When a party does badly in a couple of elections in a row and winds up losing a ton of seats, the natural consequence is to end up more concentrated in its regional base of support. The Republicans did poorly in 2006, did poorly in 2008, have done poorly in some special elections, and just suffered the defection of Senator Arlen Specter (Various-PA) so they’ve wound up concentrated in the South. That, in turn, may be a bit of a problem at least insofar as the party would like to put faces and ideas forward that play outside of its regional base.
But according to Senator Jim DeMint (R-SC), there’s no problem here at all. Instead, what’s happened is that “forced unionization” in the North has caused freedom-loving voters to flee south, thus denuding the northern electorate of conservative votes. But soon enough things will turn around:
DeMint says he isn’t worried. He denied that the GOP has become a southern party, attributing Republican losses in the northeast to some northern voters who have left the region and moved south hoping to avoid labor unions and “forced unionization.” He said Americans will eventually come back into the Republican fold because of growing alarm about the size of government and President Obama’s fiscal policies.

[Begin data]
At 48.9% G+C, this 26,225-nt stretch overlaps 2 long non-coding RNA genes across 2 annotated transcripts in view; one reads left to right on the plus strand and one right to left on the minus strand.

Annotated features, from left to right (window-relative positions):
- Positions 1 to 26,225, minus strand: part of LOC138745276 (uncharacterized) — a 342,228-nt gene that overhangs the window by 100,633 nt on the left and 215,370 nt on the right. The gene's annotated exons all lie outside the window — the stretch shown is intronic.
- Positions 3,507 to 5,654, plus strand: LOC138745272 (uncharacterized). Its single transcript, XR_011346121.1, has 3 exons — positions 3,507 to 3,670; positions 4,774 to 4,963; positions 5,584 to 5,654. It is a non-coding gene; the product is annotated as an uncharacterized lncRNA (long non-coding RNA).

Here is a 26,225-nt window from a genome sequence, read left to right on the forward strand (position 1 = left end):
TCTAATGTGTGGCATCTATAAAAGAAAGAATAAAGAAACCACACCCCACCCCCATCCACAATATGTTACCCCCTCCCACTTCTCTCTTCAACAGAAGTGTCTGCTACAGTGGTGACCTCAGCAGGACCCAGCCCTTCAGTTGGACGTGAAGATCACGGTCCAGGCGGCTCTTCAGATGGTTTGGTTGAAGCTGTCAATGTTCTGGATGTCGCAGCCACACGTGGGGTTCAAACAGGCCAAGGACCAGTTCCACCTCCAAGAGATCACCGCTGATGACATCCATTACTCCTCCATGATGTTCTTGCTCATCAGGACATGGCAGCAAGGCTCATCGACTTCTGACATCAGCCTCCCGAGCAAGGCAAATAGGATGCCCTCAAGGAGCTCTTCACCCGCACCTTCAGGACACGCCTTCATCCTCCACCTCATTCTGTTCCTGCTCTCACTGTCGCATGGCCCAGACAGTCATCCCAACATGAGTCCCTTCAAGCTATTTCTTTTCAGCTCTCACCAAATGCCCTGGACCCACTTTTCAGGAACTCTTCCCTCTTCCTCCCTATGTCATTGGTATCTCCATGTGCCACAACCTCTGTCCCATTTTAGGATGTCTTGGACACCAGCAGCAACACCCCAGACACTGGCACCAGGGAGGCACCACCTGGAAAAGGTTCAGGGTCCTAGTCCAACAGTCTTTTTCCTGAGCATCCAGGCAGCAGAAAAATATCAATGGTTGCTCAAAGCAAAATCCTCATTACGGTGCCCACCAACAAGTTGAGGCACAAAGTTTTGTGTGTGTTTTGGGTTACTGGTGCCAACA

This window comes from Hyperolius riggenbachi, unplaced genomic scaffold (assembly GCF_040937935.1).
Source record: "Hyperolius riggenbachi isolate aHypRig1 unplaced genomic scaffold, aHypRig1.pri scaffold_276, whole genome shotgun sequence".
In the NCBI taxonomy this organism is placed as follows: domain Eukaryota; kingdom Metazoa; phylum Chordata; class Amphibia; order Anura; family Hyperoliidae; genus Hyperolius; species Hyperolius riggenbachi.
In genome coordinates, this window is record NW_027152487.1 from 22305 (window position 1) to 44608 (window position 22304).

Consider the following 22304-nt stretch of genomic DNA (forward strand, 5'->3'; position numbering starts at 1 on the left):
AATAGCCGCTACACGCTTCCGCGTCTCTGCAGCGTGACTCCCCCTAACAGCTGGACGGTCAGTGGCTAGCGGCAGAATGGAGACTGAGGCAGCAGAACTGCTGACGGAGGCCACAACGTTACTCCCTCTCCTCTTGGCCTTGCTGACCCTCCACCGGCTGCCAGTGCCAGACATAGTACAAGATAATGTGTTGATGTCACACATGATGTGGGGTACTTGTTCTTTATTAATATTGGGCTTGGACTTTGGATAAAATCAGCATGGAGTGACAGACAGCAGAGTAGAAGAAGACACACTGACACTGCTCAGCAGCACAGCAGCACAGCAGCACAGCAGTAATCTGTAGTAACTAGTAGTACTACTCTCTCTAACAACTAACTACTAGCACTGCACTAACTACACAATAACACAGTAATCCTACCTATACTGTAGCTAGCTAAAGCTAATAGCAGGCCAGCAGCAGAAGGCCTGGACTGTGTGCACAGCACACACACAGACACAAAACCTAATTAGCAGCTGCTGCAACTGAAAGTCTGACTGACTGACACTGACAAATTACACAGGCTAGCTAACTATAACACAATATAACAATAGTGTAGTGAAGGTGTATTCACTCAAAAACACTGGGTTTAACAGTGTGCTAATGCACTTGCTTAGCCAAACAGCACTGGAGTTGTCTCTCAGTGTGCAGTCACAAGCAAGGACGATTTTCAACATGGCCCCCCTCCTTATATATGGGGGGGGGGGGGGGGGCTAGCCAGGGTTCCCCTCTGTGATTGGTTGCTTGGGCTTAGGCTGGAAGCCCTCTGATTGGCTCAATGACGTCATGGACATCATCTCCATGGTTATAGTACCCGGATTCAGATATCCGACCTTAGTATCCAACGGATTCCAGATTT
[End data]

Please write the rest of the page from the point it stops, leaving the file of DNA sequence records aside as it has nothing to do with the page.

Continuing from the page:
There’s no denying that the population growth rate in the sunbelt has, in recent decades, exceeded the growth rate in the older, denser northeastern and rust belt portions of the country. But the idea that anything in American politics is explained by a net outflow of people from the non-southern portions of the country founders on the fact that no such net outflow of people is happening. The population of Pennsylvania is growing, as is the population of New York, the population of California, and the population of almost every state. To the best of my knowledge, the slowest population growth is occurring in the northern plains states — North Dakota has a marked shrinking trend — but these are “right to work” states with DeMintesque policies.